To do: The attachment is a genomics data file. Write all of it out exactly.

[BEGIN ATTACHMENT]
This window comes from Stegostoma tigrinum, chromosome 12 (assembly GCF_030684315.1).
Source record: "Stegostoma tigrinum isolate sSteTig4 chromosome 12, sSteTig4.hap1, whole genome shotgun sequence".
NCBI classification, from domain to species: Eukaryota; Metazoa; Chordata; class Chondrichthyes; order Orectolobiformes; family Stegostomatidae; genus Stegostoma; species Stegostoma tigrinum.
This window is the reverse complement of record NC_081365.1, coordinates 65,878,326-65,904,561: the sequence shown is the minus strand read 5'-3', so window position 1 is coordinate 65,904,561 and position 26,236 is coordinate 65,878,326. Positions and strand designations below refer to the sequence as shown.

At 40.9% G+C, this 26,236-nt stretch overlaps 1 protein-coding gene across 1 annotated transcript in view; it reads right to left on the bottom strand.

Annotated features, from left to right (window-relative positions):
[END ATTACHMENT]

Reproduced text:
This window comes from Stegostoma tigrinum, chromosome 12 (assembly GCF_030684315.1).
Source record: "Stegostoma tigrinum isolate sSteTig4 chromosome 12, sSteTig4.hap1, whole genome shotgun sequence".
NCBI classification, from domain to species: Eukaryota; Metazoa; Chordata; class Chondrichthyes; order Orectolobiformes; family Stegostomatidae; genus Stegostoma; species Stegostoma tigrinum.
This window is the reverse complement of record NC_081365.1, coordinates 65,878,326-65,904,561: the sequence shown is the minus strand read 5'-3', so window position 1 is coordinate 65,904,561 and position 26,236 is coordinate 65,878,326. Positions and strand designations below refer to the sequence as shown.

At 40.9% G+C, this 26,236-nt stretch overlaps 1 protein-coding gene across 1 annotated transcript in view; it reads right to left on the bottom strand.

Annotated features, from left to right (window-relative positions):